After the original 1963 delineation of extraterritorial service area, the Commission ordered three extensions of service. In Hoffmann, the Commission ordered extension of extraterritorial public water service on East Lake Road and Bartlett Road in Harborcreek Township after finding that the City had extended services and facilities into a portion of adjoining Millcreek Township beyond its certificated area. In Willis, the Commission extended service to the area bounded by Buffalo Road, Saltsman Road, Township Road 725, including extensions along Susan Drive, Freeman Road, a portion of Township Road 729 and to Harborcreek Junior-Senior High School in Harborcreek Township after finding that Erie was providing service outside its certified area. In Pennsylvania Water Co., the Commission extended service to the Watson Road-Elizabeth Lane-Tramarlac Lane area in Millcreek Township after finding that Erie was providing uncertified service on Watson Road.

[ 60 Pa. Commw. Page 106]

Clearly, these Commission-ordered extensions of service were not the voluntary, unilateral actions by the City contemplated by our decision in Akron v. Pennsylvania Public Utility Commission, 2 Pa. Commonwealth Ct. 625 (1971), vacated on other grounds, Borough of Akron v. Pennsylvania Public Utility Commission, 453 Pa. 554, 310 A.2d 271 (1973). See City of Erie v. Pennsylvania Public Utility Commission, 41 Pa. Commonwealth Ct. at 200, 398 A.2d at 1087. However, the underlying support cited by the Commission for these extensions can serve as an evidentiary basis for our approving the Commission's present extension of service into Harborcreek Township. Although these underlying extraterritorial findings are only general in nature, we are compelled by the Public Utility Code to accept them as prima facie evidence to support the Commission's decision. Section 316 instructs us that "[w]henever the commission shall make any rule, regulation, finding, determination or order, the same shall be prima facie evidence of the facts found and shall remain conclusive upon all parties affected thereby, unless set aside, annulled or modified on judicial review."*fn1 (Emphasis added.) Although the three Commission decisions are neither chronologically nor geographically definitive of prior, unilateral, uncertificated service, the findings are clear, the decision unappealed, and the conclusion viable prima facie evidence to support the Commission's present extension of service into Harborcreek Township.*fn2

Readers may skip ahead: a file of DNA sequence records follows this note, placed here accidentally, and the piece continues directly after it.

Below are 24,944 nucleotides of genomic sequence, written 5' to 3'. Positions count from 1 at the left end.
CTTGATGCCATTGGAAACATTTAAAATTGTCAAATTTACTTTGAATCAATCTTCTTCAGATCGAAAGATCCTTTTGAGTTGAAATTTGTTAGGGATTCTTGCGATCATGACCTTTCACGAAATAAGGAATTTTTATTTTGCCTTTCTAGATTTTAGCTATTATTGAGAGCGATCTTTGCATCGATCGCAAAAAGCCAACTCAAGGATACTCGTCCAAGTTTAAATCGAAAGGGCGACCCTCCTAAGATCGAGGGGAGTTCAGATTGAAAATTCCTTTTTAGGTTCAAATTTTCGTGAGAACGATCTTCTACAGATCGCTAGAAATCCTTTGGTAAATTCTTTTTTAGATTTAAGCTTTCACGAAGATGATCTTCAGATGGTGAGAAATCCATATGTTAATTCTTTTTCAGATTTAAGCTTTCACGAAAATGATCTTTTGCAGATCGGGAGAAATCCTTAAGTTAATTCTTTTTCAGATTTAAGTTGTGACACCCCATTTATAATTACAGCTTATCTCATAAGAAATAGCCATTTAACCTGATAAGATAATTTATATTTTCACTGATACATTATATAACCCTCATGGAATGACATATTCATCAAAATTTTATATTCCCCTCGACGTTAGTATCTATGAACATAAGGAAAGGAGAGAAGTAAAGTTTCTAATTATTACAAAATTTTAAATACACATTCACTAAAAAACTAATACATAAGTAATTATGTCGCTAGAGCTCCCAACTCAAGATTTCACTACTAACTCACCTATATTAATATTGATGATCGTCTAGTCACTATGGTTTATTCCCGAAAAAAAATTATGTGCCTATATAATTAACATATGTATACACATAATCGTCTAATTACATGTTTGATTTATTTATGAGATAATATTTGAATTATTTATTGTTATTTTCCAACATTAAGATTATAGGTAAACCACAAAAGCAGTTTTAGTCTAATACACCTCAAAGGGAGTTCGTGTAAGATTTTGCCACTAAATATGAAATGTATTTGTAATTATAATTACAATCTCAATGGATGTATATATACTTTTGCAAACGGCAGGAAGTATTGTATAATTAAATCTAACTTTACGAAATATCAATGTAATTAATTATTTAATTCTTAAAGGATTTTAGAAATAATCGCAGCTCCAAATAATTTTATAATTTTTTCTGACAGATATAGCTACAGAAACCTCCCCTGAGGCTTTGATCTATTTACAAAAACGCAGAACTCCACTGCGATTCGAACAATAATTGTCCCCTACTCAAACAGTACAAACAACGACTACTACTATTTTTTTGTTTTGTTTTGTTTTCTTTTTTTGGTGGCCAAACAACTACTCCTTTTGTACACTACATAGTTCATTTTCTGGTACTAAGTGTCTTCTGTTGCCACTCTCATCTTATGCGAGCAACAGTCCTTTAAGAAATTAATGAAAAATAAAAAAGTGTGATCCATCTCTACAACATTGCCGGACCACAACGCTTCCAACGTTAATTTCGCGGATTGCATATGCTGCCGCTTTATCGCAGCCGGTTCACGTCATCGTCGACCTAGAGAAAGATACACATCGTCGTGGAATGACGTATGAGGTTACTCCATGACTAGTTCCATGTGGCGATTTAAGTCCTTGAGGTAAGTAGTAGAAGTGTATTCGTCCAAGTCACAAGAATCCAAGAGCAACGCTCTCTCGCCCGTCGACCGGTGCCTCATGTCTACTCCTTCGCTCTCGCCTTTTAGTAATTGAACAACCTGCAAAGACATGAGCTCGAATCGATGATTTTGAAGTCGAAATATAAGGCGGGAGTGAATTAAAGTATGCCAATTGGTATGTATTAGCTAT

[ 60 Pa. Commw. Page 107]

Having concluded that competent evidence exists to support the Commission's decision, the question is then one of reasonable extension. If a municipality renders unilateral extraterritorial service beyond its certified area without application to the Commission for a certificate of public convenience delineating its boundaries, then as each new proposed extension is presented, the Commission has jurisdiction to determine whether reasonable extensions of the extraterritorial service should be granted.*fn3 See Phoenixville v. Pennsylvania Public Utility Commission, 3 Pa. Commonwealth Ct. 56, 61, 280 A.2d 471, 474 (1971). However, the Commission's power is not without limit. "[J]ust because a municipality is rendering an extraterritorial utility service on the easterly side of its boundaries does not mean the Commission can order extensions arbitrarily on the west or north or south, perhaps many miles away. The test is reasonableness." Id. at 63-64, 280 A.2d at 475. In the case before us, the Commission clearly found that the requested extension was reasonable and would not seriously affect present service. Considering the Commission's prior Harborcreek determinations in Willis and Hoffmann with their geographic proximity to the present request,*fn4 we are unable to conclude that the Commission

[ 60 Pa. Commw. Page 108]

    erred as a matter of law by ordering the extension of water service by the City of Erie.

Affirmed.

Order

The Pennsylvania Public Utility Commission order, dated December 26, 1979, is affirmed.

Judge Mencer did not participate in the decision of this case.

Date: June 18, 1981

Disposition

Affirmed.